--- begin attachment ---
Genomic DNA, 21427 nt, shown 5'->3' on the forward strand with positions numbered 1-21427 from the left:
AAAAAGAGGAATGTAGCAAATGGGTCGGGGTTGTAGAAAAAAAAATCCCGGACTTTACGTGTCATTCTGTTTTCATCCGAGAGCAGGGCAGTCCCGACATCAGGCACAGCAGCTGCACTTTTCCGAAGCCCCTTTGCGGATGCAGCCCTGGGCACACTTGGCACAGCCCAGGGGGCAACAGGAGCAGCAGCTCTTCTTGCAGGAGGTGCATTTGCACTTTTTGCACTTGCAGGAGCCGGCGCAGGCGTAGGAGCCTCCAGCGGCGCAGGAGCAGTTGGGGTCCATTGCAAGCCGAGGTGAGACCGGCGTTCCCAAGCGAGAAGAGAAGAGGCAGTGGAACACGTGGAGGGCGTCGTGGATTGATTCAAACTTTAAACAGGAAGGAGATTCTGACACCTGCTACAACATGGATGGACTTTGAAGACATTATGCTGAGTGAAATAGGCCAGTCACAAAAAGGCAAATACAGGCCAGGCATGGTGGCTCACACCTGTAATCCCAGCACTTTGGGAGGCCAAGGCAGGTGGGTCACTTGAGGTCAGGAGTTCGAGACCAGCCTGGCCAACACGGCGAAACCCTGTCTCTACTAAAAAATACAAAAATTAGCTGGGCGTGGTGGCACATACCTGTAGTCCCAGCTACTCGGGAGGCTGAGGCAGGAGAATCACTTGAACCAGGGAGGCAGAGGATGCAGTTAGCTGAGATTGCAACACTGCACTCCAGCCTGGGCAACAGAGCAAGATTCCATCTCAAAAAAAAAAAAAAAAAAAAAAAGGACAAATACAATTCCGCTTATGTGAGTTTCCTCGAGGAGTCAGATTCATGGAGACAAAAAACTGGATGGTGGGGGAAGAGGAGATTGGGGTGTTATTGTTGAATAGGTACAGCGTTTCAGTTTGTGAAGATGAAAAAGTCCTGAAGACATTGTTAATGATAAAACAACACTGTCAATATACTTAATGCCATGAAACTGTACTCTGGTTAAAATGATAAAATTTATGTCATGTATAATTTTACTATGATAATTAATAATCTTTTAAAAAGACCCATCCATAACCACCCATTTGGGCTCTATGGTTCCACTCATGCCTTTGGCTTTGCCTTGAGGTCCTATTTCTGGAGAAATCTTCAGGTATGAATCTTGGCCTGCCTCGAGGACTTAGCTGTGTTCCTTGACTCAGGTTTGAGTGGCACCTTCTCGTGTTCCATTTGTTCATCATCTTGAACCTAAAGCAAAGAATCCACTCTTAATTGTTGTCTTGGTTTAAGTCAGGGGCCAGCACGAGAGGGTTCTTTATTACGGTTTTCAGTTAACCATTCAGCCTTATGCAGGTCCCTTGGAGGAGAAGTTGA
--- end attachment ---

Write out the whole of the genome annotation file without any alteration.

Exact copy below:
Genomic DNA, 21427 nt, shown 5'->3' on the forward strand with positions numbered 1-21427 from the left:
AAAAAGAGGAATGTAGCAAATGGGTCGGGGTTGTAGAAAAAAAAATCCCGGACTTTACGTGTCATTCTGTTTTCATCCGAGAGCAGGGCAGTCCCGACATCAGGCACAGCAGCTGCACTTTTCCGAAGCCCCTTTGCGGATGCAGCCCTGGGCACACTTGGCACAGCCCAGGGGGCAACAGGAGCAGCAGCTCTTCTTGCAGGAGGTGCATTTGCACTTTTTGCACTTGCAGGAGCCGGCGCAGGCGTAGGAGCCTCCAGCGGCGCAGGAGCAGTTGGGGTCCATTGCAAGCCGAGGTGAGACCGGCGTTCCCAAGCGAGAAGAGAAGAGGCAGTGGAACACGTGGAGGGCGTCGTGGATTGATTCAAACTTTAAACAGGAAGGAGATTCTGACACCTGCTACAACATGGATGGACTTTGAAGACATTATGCTGAGTGAAATAGGCCAGTCACAAAAAGGCAAATACAGGCCAGGCATGGTGGCTCACACCTGTAATCCCAGCACTTTGGGAGGCCAAGGCAGGTGGGTCACTTGAGGTCAGGAGTTCGAGACCAGCCTGGCCAACACGGCGAAACCCTGTCTCTACTAAAAAATACAAAAATTAGCTGGGCGTGGTGGCACATACCTGTAGTCCCAGCTACTCGGGAGGCTGAGGCAGGAGAATCACTTGAACCAGGGAGGCAGAGGATGCAGTTAGCTGAGATTGCAACACTGCACTCCAGCCTGGGCAACAGAGCAAGATTCCATCTCAAAAAAAAAAAAAAAAAAAAAAAGGACAAATACAATTCCGCTTATGTGAGTTTCCTCGAGGAGTCAGATTCATGGAGACAAAAAACTGGATGGTGGGGGAAGAGGAGATTGGGGTGTTATTGTTGAATAGGTACAGCGTTTCAGTTTGTGAAGATGAAAAAGTCCTGAAGACATTGTTAATGATAAAACAACACTGTCAATATACTTAATGCCATGAAACTGTACTCTGGTTAAAATGATAAAATTTATGTCATGTATAATTTTACTATGATAATTAATAATCTTTTAAAAAGACCCATCCATAACCACCCATTTGGGCTCTATGGTTCCACTCATGCCTTTGGCTTTGCCTTGAGGTCCTATTTCTGGAGAAATCTTCAGGTATGAATCTTGGCCTGCCTCGAGGACTTAGCTGTGTTCCTTGACTCAGGTTTGAGTGGCACCTTCTCGTGTTCCATTTGTTCATCATCTTGAACCTAAAGCAAAGAATCCACTCTTAATTGTTGTCTTGGTTTAAGTCAGGGGCCAGCACGAGAGGGTTCTTTATTACGGTTTTCAGTTAACCATTCAGCCTTATGCAGGTCCCTTGGAGGAGAAGTTGA